clock menu more-arrow no yes mobile

Filed under:

Charles Woodson understands tough decision Raiders new vets had to make

New, comments
Kirby Lee-USA TODAY Sports

The theme of the Raiders newest veteran additions this off-season has been preached over and over. Most of them were given up on by their former team and have something to prove. The two names most Raiders players are consistently excited to call teammates are Justin Tuck and Lamarr Woodley.

Tuck and Woodley both have been to multiple Super Bowls and the two of them are expected to add much needed pass rush to a Raiders team that was starved for it last season. But most of all, they are simply well-respected players who somewhat surprisingly hit the market this off-season - Tuck was allowed to leave as a free agent and Woodley was cut as a cap casualty.

Both players also had worn one uniform their entire career up to this point and therefore were forced to see themselves donning the jersey of another team for the first time as an NFL player. It's not an easy thing to do for players who each twice led their respective teams to the top of the mountain.

"When I look at guys like Woodley and Tuck coming from other teams, I think most guys would like to play for the team that they were drafted to," said Woodson. "And those guys came up on a situation where the team wanted them back but they wanted them back on their terms, and they had to make a decision do they come back or do they move forward. And so I know those guys feel like they have much more value than what their previous teams thought they had. So, there's no doubt those guy have some extra incentive to come in here and show that they're still great players in this league."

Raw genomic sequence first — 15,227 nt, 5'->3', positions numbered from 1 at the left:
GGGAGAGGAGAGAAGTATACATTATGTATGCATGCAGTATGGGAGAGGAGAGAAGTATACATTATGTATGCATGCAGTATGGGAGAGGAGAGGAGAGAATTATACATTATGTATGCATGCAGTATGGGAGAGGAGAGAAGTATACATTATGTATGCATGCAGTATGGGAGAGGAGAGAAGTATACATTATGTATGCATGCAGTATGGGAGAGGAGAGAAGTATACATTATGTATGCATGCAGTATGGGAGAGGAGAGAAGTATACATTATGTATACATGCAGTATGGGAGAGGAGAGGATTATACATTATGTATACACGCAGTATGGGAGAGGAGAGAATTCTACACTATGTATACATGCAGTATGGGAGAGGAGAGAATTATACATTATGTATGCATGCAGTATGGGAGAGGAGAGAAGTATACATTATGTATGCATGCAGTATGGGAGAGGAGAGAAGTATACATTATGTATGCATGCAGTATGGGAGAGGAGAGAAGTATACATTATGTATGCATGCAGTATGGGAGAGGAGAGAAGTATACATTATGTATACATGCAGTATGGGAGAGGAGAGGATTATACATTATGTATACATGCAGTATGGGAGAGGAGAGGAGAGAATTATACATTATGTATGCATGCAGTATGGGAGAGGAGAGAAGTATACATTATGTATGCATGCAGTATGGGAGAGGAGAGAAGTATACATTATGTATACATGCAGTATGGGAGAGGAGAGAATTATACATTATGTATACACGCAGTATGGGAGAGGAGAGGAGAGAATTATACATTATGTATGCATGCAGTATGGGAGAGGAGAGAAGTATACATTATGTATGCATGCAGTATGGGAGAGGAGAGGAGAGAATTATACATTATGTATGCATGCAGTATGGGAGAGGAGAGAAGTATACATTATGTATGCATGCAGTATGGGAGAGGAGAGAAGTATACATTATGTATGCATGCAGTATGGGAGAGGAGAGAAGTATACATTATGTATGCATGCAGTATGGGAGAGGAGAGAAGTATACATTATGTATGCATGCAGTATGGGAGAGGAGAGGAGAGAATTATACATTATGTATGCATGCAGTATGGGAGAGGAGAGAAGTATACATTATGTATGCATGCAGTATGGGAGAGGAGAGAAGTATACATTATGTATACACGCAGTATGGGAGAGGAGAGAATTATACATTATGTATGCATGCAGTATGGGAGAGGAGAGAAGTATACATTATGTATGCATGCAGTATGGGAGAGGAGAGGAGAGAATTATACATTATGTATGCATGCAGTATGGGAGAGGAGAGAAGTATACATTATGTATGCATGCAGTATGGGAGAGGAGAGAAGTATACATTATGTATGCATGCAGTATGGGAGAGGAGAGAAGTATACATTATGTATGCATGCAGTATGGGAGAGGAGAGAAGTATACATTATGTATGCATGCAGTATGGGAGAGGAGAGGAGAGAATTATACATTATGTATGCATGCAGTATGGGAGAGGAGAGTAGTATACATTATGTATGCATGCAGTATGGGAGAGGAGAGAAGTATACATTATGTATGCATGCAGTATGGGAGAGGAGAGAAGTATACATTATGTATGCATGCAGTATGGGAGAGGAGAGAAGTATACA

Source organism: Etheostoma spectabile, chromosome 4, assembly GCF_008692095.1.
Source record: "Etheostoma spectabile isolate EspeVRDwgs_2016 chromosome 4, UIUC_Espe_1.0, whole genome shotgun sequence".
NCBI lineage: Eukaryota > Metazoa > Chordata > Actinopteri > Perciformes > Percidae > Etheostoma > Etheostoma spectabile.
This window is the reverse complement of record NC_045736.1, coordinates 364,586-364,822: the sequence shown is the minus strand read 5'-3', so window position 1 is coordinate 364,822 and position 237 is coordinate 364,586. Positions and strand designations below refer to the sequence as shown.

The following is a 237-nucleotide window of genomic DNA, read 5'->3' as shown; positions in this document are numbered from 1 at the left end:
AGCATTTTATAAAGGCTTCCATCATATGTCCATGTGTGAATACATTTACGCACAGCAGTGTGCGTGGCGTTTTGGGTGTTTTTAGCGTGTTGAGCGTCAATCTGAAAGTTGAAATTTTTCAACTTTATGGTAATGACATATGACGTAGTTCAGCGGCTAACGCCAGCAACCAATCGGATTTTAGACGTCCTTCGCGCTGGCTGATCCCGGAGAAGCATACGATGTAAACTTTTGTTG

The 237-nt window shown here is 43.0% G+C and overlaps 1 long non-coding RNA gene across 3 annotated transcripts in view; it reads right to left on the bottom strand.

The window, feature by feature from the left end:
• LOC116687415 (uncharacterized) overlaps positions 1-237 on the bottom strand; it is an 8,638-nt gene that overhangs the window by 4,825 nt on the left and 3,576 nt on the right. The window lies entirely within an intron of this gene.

Woodson is uniquely qualified in his understanding of the decision Woodley and Tuck had to make. He's had to make that decision twice.

After eight seasons with the Raiders, he and the team disagreed on his worth. At the age of 30 - the same age as Tuck and a year older than Woodley -- he had to make the tough decision to leave the team that drafted him and head to Green Bay. This was after he had led the Raiders to the playoffs several times and ultimately to the Super Bowl.

He spent seven years with the Packers, eventually getting his Super Bowl ring. Then at the age of 36, just a season removed from earning Defensive Player of the Year, the Packers finally decided it was time to move on. Woodson would again have a tough decision to make.

He knew he still wanted to play. Initially he had said he wanted to go to a contender to have another shot at a ring but after seeing little serious interest, he decided it was time to return to finish his career where it started.

It didn't end there either. After playing all 16 games in his one-year contract with the Raiders, he shows no signs of stopping. The guy who already has NFL 16 seasons under his belt wants a 17th. And with the team not locking him up early, he was again faced with the possibility of a tough decision. This time it was retirement.

The Raiders obviously eventually decided to re-sign him which made his decision an easy one. But at 37-years old, with what is for some two careers worth of football, few players have a greater understanding of what guys like Tuck, Woodley, James Jones, and Maurice Jones-Drew are going through. In fact he could literally tell them ‘You don't know the half of it.'